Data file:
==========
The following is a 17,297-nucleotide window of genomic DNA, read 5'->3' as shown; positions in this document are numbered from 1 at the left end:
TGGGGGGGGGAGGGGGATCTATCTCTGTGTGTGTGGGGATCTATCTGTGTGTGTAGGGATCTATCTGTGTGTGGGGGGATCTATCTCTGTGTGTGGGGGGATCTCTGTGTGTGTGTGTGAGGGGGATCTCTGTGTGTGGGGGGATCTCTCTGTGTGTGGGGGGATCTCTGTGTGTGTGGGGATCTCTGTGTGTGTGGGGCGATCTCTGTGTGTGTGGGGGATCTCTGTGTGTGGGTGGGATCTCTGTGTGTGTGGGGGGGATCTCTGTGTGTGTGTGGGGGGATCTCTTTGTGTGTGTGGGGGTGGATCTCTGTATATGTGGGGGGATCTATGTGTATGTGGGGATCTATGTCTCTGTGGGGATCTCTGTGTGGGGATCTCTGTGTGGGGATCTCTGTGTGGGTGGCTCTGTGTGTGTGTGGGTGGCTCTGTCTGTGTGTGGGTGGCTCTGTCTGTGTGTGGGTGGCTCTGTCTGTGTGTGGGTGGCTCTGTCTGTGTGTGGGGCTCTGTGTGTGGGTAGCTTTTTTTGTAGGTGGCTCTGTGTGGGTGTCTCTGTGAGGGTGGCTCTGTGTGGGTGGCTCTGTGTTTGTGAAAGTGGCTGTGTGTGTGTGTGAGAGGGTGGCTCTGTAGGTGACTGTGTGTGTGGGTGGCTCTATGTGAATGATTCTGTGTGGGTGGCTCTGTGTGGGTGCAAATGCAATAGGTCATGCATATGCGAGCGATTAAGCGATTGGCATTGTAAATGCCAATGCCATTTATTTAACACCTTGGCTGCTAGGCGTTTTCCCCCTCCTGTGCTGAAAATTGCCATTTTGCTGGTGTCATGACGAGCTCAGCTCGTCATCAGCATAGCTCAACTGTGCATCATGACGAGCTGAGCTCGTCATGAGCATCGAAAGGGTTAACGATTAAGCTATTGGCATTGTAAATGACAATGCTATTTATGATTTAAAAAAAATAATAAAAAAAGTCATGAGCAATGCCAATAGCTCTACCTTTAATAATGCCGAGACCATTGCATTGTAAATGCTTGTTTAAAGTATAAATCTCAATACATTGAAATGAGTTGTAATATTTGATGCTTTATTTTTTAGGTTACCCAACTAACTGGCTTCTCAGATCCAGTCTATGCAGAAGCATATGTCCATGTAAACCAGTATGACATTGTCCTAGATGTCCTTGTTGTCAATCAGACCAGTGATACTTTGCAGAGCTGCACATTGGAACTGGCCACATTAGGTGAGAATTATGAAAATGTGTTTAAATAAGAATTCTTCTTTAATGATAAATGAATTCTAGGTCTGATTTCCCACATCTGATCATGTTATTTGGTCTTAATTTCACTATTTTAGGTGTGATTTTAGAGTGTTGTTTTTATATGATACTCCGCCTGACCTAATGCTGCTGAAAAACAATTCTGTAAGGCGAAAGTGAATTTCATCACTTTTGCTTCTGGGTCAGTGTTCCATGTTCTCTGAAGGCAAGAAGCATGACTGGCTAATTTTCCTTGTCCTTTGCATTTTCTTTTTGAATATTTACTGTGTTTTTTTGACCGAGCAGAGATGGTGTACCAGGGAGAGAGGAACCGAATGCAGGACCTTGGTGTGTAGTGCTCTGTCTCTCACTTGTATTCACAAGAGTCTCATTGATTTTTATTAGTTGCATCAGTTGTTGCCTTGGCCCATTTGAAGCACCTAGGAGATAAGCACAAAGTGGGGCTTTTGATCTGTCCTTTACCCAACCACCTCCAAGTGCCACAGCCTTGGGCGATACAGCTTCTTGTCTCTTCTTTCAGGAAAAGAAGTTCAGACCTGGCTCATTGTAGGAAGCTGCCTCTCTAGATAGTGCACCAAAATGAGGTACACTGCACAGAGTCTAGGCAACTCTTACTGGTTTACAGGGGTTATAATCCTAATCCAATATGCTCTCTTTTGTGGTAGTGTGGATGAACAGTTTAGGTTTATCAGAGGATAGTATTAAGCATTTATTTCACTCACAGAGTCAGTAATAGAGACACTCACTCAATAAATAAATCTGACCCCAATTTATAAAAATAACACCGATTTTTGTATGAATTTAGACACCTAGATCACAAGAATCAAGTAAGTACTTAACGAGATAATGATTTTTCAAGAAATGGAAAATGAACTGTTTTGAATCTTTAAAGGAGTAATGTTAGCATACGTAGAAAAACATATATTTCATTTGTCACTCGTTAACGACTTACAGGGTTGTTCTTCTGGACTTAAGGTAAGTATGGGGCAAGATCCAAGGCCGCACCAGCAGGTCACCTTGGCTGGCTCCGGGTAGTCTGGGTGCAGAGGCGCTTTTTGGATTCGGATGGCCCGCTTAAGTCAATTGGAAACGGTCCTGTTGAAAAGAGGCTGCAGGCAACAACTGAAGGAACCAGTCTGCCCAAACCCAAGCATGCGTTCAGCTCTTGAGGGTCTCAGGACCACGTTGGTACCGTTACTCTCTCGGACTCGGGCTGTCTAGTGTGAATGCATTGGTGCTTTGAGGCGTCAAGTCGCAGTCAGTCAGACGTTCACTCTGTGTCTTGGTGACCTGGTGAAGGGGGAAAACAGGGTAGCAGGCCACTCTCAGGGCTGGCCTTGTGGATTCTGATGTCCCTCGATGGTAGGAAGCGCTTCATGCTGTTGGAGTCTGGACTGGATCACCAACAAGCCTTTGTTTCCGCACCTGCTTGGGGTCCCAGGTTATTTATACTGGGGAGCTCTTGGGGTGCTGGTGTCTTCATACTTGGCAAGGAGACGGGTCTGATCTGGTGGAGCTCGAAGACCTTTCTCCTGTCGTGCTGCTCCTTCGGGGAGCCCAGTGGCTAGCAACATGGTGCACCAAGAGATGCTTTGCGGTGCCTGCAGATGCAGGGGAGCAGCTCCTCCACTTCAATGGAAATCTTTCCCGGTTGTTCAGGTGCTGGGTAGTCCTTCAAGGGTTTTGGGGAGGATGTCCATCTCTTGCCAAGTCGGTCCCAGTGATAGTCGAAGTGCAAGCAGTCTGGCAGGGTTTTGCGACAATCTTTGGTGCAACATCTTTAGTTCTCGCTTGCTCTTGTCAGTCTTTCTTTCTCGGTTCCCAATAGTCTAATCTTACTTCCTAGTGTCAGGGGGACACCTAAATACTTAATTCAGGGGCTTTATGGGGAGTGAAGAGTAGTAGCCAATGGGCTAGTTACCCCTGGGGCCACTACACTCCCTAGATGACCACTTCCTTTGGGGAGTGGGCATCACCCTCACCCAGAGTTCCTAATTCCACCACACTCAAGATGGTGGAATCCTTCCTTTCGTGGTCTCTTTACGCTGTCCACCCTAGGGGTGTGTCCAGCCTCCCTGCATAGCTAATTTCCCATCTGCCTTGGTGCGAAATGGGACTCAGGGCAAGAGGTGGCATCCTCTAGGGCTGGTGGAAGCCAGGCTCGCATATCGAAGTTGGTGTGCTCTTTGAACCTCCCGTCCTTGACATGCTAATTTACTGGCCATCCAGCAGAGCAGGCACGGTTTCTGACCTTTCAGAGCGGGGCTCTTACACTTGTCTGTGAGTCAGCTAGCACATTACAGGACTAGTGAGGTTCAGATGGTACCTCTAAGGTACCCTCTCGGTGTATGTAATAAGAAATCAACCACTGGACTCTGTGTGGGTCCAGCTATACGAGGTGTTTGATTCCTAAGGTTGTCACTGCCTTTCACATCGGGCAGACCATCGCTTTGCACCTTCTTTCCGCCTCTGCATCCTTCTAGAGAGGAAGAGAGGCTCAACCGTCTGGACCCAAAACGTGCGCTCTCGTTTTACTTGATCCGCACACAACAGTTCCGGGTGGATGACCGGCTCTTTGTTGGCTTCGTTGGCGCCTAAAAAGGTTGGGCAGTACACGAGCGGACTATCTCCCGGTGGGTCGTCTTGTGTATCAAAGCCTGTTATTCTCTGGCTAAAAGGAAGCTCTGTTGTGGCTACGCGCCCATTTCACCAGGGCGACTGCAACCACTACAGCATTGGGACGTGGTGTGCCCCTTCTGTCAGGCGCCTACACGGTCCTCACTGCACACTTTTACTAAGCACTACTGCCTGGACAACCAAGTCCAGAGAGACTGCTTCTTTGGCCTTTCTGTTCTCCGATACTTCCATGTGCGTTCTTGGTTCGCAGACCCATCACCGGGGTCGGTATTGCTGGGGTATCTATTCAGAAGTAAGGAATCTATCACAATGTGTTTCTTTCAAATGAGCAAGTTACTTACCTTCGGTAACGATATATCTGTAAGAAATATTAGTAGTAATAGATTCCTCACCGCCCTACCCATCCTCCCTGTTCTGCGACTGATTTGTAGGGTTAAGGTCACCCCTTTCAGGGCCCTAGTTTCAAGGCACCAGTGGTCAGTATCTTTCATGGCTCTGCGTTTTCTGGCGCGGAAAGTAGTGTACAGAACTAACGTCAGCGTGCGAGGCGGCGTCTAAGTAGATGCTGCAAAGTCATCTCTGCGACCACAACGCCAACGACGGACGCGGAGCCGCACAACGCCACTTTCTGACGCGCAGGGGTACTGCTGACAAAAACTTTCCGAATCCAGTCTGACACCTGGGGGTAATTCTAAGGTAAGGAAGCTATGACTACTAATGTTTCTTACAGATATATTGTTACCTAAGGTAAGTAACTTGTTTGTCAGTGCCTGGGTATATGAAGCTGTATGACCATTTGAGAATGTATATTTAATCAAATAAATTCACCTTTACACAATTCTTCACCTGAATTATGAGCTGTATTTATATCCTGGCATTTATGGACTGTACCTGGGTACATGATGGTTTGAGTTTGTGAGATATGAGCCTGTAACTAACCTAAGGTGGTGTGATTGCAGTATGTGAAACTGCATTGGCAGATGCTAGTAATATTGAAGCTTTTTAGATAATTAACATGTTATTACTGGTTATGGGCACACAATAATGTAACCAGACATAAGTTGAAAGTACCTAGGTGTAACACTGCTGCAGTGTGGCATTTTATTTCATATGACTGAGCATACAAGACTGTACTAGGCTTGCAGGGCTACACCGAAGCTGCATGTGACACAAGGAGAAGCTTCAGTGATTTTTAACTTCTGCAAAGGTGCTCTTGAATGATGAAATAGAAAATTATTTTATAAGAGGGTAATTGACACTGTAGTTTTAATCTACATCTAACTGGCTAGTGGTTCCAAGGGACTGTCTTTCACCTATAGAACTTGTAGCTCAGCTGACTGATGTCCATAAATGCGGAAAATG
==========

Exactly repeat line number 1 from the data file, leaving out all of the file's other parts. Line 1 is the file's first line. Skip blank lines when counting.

The following is a 17,297-nucleotide window of genomic DNA, read 5'->3' as shown; positions in this document are numbered from 1 at the left end: